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NMSU professor, poet is finalist for national book award

"The Rare High Meadow of Which I Might Dream" is Connie Voisine's second book of poetry. However, it's the first time the NMSU associate professor's work has been named a finalist for the annual Los Angeles Times Book Prizes to be awarded later this month. Voisine is one of five finalists among authors from New York, Harvard and the University of Iowa.



Connie Voisine, associate professor of English at New Mexico State University, is a finalist for the 29th annual Los Angeles Times Book Prize in poetry.

"It's a wonderful gift that someone found my book and liked it enough to put it forward like this," Voisine said, "I've got an angel somewhere."

The 29th annual Los Angeles Times Book Prizes will be awarded at 8pm, Friday April 24, in a private ceremony at the Los Angeles Times building. The Times Book Prizes include a $1,000 cash award.

Voisine blends her own life experience into her art. While the scholarly component of her work is important, she also wants people who are not specialists in poetry to find it meaningful and rewarding.

"The first book I wrote was about that small town I grew up in," Voisine said. "It was important that if I was going to write about that town that they felt they could read it."

The fact that most copies of her first book, "Cathedral of the North," have sold in her hometown of Fort Kent, Maine, is a source of pride for Voisine.

"I grew up on the border of Canada. On one trip home, I had a customs officer tell me he liked my book, but he wanted to ask me some questions."

When Voisine came to Las Cruces in 2001, she found the way of life comparable to the rural community where she was raised.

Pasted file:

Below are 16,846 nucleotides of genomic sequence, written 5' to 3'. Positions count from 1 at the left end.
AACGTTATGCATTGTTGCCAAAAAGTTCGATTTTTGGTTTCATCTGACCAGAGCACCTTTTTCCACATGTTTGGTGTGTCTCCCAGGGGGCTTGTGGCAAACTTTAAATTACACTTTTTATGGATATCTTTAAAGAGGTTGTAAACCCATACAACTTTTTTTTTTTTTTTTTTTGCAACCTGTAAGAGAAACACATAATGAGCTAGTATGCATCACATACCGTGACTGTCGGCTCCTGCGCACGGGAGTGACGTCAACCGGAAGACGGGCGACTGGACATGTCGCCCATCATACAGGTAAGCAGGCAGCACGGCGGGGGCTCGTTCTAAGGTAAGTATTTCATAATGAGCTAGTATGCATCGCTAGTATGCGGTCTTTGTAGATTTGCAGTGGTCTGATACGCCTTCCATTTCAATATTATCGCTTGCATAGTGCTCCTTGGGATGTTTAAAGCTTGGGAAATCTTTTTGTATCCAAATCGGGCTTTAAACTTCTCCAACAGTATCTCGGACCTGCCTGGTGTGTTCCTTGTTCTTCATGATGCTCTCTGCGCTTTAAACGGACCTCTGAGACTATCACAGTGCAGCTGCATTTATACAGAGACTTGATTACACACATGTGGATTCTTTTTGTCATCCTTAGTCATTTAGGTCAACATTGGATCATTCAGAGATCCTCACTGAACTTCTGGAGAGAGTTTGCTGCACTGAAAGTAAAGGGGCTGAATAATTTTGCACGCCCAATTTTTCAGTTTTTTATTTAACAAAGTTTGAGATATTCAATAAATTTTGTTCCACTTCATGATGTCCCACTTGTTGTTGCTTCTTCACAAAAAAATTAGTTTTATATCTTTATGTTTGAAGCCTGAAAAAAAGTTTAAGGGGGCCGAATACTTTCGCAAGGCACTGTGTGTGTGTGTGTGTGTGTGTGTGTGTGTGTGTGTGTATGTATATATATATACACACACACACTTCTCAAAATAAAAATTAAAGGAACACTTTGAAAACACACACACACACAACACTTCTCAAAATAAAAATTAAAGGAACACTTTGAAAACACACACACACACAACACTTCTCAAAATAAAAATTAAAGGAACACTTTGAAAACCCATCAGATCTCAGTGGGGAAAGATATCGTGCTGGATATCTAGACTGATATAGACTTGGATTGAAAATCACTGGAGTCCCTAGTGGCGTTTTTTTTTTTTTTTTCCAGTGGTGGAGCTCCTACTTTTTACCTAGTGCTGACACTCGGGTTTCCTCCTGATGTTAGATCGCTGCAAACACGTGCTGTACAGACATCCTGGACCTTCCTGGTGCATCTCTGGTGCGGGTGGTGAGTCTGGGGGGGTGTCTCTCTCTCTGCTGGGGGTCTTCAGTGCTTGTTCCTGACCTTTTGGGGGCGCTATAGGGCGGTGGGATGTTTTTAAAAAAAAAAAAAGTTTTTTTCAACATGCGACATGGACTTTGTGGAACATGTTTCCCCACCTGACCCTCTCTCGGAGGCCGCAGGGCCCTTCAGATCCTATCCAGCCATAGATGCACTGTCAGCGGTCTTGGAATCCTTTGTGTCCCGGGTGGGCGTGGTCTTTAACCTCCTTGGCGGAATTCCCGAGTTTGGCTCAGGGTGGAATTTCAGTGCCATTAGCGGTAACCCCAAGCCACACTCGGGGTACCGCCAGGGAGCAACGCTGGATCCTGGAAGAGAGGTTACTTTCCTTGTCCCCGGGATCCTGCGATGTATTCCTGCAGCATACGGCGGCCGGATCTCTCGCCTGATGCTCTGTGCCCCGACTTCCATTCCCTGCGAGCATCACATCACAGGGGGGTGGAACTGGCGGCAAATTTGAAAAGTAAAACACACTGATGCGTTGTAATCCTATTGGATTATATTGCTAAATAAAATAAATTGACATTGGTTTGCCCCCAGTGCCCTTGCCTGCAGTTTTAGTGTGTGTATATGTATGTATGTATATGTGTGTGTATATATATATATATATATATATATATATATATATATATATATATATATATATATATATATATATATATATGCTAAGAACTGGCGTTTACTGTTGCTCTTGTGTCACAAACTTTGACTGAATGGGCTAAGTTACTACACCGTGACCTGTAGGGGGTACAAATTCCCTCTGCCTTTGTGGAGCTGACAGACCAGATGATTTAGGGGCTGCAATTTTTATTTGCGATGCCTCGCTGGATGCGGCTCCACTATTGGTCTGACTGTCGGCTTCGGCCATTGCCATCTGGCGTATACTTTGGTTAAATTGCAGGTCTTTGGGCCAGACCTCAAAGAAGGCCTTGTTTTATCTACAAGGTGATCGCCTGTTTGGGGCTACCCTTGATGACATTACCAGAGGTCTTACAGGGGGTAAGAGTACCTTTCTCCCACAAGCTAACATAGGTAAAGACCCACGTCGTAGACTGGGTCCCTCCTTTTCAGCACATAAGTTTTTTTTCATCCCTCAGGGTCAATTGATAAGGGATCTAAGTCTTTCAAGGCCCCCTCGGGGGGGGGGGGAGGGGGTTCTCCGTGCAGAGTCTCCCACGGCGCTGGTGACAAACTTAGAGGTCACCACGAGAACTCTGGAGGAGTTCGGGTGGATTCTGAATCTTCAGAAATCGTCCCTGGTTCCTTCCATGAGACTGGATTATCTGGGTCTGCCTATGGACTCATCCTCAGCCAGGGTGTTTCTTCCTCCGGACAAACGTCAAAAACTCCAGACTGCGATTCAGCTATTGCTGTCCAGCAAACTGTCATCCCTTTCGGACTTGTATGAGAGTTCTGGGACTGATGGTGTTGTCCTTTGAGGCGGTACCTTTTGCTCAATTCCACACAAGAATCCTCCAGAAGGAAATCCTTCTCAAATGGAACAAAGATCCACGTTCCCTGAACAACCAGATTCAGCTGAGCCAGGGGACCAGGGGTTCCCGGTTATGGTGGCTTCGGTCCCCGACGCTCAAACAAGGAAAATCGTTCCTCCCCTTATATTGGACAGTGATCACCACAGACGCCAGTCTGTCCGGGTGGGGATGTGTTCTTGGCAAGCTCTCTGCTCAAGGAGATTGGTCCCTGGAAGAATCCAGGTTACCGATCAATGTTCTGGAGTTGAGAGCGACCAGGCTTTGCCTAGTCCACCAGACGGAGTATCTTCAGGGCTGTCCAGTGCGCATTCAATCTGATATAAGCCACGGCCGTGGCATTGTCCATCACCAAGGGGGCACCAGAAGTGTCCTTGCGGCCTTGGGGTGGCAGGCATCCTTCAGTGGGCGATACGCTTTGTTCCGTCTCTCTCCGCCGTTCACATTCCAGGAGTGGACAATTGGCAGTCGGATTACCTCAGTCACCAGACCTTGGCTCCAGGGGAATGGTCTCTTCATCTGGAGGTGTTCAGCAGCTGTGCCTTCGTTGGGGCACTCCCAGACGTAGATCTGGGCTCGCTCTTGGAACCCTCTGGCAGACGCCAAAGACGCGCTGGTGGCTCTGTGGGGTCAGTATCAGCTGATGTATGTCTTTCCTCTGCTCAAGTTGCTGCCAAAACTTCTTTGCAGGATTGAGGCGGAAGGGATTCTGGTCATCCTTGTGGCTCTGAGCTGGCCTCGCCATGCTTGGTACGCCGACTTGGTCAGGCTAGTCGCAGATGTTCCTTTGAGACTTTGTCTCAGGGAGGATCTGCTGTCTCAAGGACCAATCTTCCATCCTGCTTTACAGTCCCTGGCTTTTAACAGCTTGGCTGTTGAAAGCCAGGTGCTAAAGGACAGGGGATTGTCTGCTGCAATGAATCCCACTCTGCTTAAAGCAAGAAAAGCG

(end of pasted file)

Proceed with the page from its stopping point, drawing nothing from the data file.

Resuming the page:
"I was surprised at how many similarities there are," Voisine said. "Where I grew up is bilingual French, not Spanish, but still the majority of my community is bilingual, Catholic, and it's a farming community."

In her book "The Rare High Meadow of Which I Might Dream" Voisine examines how identity is wrapped up in the quest for love.

"At different phases of your life, you're obsessed with certain things," Voisine said. "When I wrote this book, I was thinking a lot about desire, commitment and marriage issues. My poems were a way I could explore those ideas."

For Voisine, who is married and has a child with Rus Bradburd, also an author and an assistant professor in the English department at NMSU, the recognition of an award nomination is flattering, but doesn't affect the way she looks at her work.

"In the end it doesn't change what you do every day," Voisine said. "I still write poems, read poems and try to use my art to sort of interpret the world and hopefully figure some of these things out."